I’ve seen so many bands booked to clubs that were bad matches for them, and it’s a common mistake . It’s probably more normal to find in places with fewer music venues, but I’ve seen weird band to club matches in cities with great places to play. I already mentioned the Gothic band playing at a taqueria (which is a real scenario I witnessed), but I’ve also seen hard rock bands booked into restaurants that cater to sedate yuppies, and I’ve seen metal bands trying to work their magic at wine bars. If your style of music is likely to repel people and drive them from the type of venue you’re playing at, it might be time to look for a different place to play.

4. The Sound Man is Your Friend (Or Worst Enemy)

This should be obvious, but I’m always surprised at how it somehow isn’t. Assuming that you’re playing a venue that regularly features live bands and is equipped with some form of in-house sound reinforcement, you’re probably going to encounter a sound man or two. These range from completely unskilled imbeciles (a friendly/angry hobo that the bar owner has let in, for instance) to trained professionals (people that actually took classes to learn the trade).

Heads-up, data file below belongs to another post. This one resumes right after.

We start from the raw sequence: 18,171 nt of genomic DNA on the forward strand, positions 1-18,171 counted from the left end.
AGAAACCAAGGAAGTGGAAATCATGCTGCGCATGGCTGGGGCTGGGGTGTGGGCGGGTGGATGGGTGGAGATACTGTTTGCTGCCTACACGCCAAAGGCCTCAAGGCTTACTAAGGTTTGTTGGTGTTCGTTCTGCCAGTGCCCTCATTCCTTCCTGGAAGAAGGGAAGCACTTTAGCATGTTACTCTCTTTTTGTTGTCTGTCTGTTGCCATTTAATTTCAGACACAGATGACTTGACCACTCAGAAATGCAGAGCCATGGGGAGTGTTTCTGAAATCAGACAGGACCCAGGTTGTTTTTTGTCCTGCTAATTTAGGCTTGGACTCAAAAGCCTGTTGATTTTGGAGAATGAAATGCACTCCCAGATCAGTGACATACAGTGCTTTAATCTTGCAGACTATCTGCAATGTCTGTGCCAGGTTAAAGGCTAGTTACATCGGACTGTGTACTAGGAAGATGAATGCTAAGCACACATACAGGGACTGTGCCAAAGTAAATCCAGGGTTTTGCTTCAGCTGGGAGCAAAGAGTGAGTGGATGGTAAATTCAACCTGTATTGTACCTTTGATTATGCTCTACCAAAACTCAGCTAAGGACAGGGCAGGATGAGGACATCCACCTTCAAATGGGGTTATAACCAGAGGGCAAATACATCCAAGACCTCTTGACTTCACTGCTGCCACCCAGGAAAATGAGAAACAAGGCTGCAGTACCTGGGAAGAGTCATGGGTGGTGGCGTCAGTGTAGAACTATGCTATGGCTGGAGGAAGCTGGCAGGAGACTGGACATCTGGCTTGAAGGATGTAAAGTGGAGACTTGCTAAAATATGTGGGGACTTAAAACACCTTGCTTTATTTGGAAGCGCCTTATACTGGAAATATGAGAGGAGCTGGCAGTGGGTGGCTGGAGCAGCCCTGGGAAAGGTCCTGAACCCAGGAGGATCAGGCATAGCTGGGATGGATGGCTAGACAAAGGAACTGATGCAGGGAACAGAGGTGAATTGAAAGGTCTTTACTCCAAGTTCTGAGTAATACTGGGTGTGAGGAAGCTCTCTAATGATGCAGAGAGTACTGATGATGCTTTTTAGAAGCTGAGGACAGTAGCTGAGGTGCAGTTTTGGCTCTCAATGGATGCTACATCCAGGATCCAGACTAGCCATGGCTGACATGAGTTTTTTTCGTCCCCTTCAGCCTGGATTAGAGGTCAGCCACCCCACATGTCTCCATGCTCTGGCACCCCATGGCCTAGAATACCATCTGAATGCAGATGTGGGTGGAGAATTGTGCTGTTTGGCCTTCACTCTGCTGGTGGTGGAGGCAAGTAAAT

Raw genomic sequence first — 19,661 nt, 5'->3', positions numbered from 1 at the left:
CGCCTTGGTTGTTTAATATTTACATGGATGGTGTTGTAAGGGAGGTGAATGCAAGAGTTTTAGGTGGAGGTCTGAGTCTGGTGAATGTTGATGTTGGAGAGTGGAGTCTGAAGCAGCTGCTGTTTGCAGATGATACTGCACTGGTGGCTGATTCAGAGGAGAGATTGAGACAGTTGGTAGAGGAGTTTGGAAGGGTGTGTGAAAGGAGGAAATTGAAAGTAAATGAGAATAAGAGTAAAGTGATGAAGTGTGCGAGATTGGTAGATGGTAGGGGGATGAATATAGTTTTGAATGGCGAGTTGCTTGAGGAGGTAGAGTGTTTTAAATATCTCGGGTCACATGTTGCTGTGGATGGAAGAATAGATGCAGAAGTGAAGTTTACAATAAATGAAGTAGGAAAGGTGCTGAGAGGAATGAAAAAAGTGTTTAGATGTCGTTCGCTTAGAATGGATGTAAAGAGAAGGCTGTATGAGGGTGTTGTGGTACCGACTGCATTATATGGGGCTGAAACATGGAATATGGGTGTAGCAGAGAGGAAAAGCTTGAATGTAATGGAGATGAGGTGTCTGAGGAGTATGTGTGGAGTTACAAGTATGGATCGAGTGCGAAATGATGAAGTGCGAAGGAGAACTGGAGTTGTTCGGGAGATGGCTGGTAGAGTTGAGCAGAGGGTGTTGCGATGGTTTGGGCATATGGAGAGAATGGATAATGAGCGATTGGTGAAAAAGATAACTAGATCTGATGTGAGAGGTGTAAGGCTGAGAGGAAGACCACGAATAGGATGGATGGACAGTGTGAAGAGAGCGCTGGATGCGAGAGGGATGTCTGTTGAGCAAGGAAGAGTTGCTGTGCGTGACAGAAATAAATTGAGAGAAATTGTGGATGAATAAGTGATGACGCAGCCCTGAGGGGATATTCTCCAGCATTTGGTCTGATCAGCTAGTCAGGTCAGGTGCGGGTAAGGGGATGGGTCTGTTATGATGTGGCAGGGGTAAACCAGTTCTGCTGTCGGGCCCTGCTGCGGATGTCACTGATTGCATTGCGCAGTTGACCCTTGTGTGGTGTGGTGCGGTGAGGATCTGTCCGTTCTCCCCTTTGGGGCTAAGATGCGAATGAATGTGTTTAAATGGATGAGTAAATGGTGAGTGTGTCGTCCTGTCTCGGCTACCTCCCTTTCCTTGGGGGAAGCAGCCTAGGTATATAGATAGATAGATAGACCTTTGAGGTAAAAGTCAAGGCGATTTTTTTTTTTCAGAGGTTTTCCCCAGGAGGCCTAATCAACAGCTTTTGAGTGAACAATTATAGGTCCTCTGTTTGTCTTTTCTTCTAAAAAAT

These people can save or ruin your show. Be forewarned.

Being an asshole, ridiculing the dude’s hideous blonde Afro or beak-like nose, is not a good idea. Being dismissive or really demanding is also a dumb move. You don’t want to kiss these guy’s asses, but being somewhat friendly and positive when dealing with them is a good idea. Because if you’re not, they can fuck your sound up royally.